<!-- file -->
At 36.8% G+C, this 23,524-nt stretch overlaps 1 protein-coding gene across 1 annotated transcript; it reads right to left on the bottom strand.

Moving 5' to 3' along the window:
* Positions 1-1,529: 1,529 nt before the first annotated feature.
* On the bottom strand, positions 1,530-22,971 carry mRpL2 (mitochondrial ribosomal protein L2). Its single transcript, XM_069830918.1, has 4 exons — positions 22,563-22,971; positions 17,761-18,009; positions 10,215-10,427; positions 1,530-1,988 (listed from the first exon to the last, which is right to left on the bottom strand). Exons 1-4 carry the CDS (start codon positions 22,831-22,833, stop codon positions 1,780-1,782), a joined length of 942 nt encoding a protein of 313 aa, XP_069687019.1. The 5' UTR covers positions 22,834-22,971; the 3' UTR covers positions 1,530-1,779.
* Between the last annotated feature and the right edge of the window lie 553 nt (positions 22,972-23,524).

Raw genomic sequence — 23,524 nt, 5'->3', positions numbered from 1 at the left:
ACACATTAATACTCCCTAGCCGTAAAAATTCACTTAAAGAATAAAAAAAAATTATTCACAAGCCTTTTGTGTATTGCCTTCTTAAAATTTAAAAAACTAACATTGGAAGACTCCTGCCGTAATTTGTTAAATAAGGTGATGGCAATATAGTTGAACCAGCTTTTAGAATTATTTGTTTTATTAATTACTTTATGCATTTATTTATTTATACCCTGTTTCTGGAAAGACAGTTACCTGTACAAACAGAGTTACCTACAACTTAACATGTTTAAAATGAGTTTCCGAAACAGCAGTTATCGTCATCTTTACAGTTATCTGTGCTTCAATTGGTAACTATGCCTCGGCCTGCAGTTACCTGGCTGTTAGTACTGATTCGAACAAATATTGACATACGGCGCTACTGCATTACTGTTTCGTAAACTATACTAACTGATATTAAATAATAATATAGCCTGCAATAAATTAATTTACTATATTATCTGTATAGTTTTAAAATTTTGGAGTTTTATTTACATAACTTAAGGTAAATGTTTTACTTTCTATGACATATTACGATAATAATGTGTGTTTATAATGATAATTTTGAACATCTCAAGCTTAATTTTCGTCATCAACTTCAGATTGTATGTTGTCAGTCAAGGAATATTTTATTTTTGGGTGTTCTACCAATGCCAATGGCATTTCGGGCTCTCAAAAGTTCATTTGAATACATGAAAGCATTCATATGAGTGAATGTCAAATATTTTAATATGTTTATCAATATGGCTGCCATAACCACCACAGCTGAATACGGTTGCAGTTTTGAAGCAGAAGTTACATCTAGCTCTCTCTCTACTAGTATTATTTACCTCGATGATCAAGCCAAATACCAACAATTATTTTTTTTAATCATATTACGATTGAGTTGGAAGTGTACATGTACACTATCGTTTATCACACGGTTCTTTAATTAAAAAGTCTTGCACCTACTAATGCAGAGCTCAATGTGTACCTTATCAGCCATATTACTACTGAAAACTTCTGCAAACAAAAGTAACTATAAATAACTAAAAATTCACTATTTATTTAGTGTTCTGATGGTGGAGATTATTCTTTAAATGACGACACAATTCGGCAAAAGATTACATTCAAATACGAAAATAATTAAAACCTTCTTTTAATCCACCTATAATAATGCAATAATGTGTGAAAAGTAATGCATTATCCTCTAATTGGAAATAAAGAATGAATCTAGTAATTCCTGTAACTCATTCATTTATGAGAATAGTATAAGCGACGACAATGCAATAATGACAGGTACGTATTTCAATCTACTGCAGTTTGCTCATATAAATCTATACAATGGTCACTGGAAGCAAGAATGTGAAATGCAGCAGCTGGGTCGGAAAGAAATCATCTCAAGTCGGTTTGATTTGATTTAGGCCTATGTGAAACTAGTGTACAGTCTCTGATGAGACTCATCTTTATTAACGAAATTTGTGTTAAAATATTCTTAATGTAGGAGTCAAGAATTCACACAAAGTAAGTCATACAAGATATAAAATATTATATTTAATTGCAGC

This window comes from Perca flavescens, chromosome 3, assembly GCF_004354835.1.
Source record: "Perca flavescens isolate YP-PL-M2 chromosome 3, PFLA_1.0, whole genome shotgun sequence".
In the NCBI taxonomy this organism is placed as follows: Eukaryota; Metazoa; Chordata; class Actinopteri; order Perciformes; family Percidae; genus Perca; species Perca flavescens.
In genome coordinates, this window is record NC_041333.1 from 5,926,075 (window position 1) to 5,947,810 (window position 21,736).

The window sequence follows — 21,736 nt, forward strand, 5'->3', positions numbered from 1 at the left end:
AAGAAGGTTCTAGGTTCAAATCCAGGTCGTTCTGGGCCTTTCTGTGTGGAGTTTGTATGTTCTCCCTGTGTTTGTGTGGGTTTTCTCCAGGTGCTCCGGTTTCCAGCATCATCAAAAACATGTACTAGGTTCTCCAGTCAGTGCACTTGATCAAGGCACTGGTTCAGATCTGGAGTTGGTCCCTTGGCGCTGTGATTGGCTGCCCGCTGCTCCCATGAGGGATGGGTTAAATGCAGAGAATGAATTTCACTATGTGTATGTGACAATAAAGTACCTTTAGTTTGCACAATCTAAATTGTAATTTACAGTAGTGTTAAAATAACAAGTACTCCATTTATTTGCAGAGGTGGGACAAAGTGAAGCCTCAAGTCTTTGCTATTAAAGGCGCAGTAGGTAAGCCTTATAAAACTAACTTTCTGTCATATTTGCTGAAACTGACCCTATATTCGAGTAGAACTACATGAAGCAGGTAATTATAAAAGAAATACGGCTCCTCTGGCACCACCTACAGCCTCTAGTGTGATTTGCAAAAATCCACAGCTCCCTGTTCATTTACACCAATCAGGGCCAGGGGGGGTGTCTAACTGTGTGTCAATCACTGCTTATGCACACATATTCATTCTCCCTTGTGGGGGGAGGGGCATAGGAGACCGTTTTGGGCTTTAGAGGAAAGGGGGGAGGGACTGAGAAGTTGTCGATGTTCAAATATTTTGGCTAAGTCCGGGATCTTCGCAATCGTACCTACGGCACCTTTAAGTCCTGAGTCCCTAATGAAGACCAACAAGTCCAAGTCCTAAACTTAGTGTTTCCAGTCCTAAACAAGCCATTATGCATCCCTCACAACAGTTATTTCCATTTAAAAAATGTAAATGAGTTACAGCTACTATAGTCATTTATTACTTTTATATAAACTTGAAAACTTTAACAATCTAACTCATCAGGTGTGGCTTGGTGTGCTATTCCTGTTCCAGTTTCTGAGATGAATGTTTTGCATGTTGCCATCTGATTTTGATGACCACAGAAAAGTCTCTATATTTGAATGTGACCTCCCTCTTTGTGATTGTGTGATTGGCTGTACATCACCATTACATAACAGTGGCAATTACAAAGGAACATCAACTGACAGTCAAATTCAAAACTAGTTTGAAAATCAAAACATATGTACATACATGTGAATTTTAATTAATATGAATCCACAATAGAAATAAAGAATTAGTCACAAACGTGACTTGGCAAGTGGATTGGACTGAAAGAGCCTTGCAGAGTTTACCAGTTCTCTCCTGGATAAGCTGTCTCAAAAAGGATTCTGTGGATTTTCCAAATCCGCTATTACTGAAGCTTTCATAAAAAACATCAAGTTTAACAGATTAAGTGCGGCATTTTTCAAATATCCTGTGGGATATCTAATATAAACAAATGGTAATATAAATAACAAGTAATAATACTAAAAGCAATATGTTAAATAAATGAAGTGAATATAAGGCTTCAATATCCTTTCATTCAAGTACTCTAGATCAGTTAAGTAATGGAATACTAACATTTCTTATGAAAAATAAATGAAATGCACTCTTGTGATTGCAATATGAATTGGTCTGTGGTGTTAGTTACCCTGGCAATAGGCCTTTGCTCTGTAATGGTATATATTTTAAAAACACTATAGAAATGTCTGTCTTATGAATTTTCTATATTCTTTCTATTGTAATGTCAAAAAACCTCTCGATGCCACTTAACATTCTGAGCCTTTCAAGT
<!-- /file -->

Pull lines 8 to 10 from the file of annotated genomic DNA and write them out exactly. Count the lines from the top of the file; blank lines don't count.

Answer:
This window comes from Perca flavescens, chromosome 3, assembly GCF_004354835.1.
Source record: "Perca flavescens isolate YP-PL-M2 chromosome 3, PFLA_1.0, whole genome shotgun sequence".
In the NCBI taxonomy this organism is placed as follows: Eukaryota; Metazoa; Chordata; class Actinopteri; order Perciformes; family Percidae; genus Perca; species Perca flavescens.